Julie down at the beach already It was a shame that it was foggy when we were here, and we took a mental note to come back one of these days when the fog would be less present.

Looking down at the steep scramble to get down to the beach Anyways, Julie made the first move to start looking for a way down to the bottom.

It turned out that the descent to the bottom was past the creek crossing as it went down a pretty steep and rocky scramble down to the beach. The path looked a bit weather-worn, but the grip on our hiking boots to these apparently shale-like rock formations helped us a bit with our sit and scoot maneuvers to get over the mental hurdle of falling from heights.

At the beach Once I got down to the bottom and rejoined Julie at the beach, we spent some time just enjoying the muted beauty of the foggy beach. There were some stray logs here that seemed to serve as nice and moody photo subjects, which I took some time trying to exploit for some artsy photos.

A starfish Meanwhile, Julie noticed some starfish that managed to be stranded here by the tides. They felt rather hard and it made us wonder if they were dead or not because they were pretty much like a rock.

Looking back at Alamere Falls We took our time trying to look at and photo Alamere Falls from various angles. We could see that as the sun was trying to burn through the haze of fog, it was positioned against the falls. Clearly, morning wasn't the best time to come here, I thought.

Now on the other side of the creek looking back at the falls We then crossed the creek cutting through the coarse sand and took a few more photos of the segmented waterfall from the other side for another different perspective.

Looking back at the interplay of fog and the beach Looking back at the falls and what we were able to see along the coastline was certainly made moody by the fog. In fact, it was kind of interesting to see the interplay of the movement of the fog as the boundary between what could be seen and what was blanketed was constantly changing.

Last look at Alamere Falls In any case, it was about 11am when we finally decided to leave this place. We knew we would be back at some point in the future.

Another look back up the Alamere Creek towards the upper tiers of Alamere Falls The way back up the cliffside scramble didn't seem nearly as psychologically intimidating as on the way down. Before we knew it, we were back up to the bluff trying to capture more glimpses of the Alamere Falls' upper tiers as well as the top of its lower tier.

Our last look at Alamere Falls over what appeared to be ice plants Indeed, we knew it was time to leave since we were headed home after this hike, but we found it was a bit difficult to leave.

At about 11:30am, we were past the overgrowth and back on the main trail. At that point, we started to notice some other hikers going in the opposite direction as us.

As we had gotten closer to the lakes and ponds section of the trail, Julie and I started to notice that some of the hikers weren't wearing clothes!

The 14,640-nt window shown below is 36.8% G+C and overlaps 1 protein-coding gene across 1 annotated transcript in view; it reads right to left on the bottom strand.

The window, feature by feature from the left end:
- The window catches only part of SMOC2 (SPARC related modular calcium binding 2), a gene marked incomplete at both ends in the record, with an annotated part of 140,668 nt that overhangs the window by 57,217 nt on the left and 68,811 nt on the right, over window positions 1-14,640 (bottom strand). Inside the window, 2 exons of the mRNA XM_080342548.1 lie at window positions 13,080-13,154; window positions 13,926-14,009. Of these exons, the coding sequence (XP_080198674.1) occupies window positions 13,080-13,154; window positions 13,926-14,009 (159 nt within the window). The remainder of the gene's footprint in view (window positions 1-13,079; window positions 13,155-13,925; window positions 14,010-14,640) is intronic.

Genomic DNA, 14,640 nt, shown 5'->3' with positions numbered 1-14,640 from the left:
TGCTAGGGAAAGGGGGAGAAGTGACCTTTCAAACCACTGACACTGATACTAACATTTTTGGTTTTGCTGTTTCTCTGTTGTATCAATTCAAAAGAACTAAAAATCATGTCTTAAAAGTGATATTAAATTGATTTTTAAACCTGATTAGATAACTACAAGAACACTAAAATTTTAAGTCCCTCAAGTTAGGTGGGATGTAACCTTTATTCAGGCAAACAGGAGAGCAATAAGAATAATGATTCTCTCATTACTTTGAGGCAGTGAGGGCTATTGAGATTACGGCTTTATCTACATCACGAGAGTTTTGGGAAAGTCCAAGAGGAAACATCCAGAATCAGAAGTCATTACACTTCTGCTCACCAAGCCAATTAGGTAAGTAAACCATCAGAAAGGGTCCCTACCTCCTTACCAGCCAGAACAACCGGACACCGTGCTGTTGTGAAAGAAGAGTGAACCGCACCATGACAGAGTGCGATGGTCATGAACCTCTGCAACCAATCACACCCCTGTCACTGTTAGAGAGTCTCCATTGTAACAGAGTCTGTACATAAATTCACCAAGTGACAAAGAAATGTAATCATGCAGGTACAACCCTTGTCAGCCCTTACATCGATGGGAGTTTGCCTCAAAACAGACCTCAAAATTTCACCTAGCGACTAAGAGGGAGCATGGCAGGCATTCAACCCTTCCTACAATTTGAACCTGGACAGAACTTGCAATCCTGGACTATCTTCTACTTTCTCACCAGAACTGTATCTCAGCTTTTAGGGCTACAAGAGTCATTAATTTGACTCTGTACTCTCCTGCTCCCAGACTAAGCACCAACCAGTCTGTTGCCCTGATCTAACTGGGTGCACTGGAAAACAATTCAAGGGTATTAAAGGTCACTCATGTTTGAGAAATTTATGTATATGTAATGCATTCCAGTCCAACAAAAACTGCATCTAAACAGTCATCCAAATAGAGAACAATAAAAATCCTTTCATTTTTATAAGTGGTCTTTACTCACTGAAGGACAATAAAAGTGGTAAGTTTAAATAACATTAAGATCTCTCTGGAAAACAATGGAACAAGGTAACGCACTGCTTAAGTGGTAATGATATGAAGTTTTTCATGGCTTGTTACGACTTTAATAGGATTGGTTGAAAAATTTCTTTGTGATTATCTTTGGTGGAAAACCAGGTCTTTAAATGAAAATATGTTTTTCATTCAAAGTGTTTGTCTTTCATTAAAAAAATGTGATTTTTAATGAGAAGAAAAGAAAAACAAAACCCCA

Back on the main part of the trail We had never shared a trail with nude hikers and we had to admit that it was kind of an uncomfortable feeling trying not to look and stare at the unusual scene. I'm sure had these folks been young and attractive (especially of the opposite sex), Julie might have forced me to keep moving.

But this first guy we encountered looked to be pretty old and wrinkly and probably into his 50s or older, and I didn't need to be forced to keep moving.

We politely said hello to him as we passed each other, but I had to stare forward and try not to make things any weirder than they already were.

As Julie and I turned to each other and made some banter about nude hikers (long after the guy was further down the trail, of course), we then spotted another couple approaching us with another old guy in the nude but the woman was fully clothed.

So once again, we had to try to be on our best unweirded out behavior while being cordial at the same time. Clearly we weren't prepared for this, and I'd have to say that this was going to be one of those stories that no one would believe us because we didn't take photos (I don't think they would've appreciated it either).

Even though public nudity on a trail was weird to us, we thought it was also weird that the fog kind of kept temperatures in the 50s and 60s. We thought these folks must be freezing, but they didn't seem to be the least bit fazed by the weather.

We also wondered if they might have been from Berkeley or something since I recalled seeing a nude student while touring that campus when I was trying to figure out which university I was going to attend. We thought there must be something about Berkeley and nudity. So we openly speculated whether they came down here from there.

Part of me was kind of smiling inwardly because I thought of this song by the B-52's called "Theme for a Nude Beach." And I thought, how appropriate!

Still foggy along the coast as we got closer to the trailhead Still, the notion of being totally free (and I guess clothing was in some way a type of social pressure) did kind of make us confront what it meant to truly be free. I guess these elder folk were totally comfortable in their own skin and had enough self belief to not care what others would think. Or then again, maybe they thought there was a secluded beach out here and the number of people hiking here would be minimal, and hence the free expression.

So it wasn't until about 12:45pm when we finally made it back to the Palomarin Trailhead. Even though the blanket of fog was still thick, when we started driving south towards San Francisco, we could see that it was actually turning out to be a pretty nice and sunny day.

Most of the drive southwards through the city by the bay involved following a long caravan of slow moving cars, but when we got to Mountain View, we met up with Julie's good friend from her USC days. They moved up here a couple years ago and they were still doing renovations to their new home.

We'd eventually have a late lunch together and that was when we relayed to them the nude awakening we were exposed to on the hike out. That got the husband a bit PO'ed saying there was no place for that, but I guess since he was kind of an interesting mix of atheism and conservativism (he was totally from the right), I could understand his strong reaction to our story.

Anyways, it was good seeing Julie's friends, but next, we had to make the long drive home. We debated whether to do the scenic route along Big Sur, but we eventually decided to just take the I-5 all the way home as we still wanted to sleep at a reasonable hour...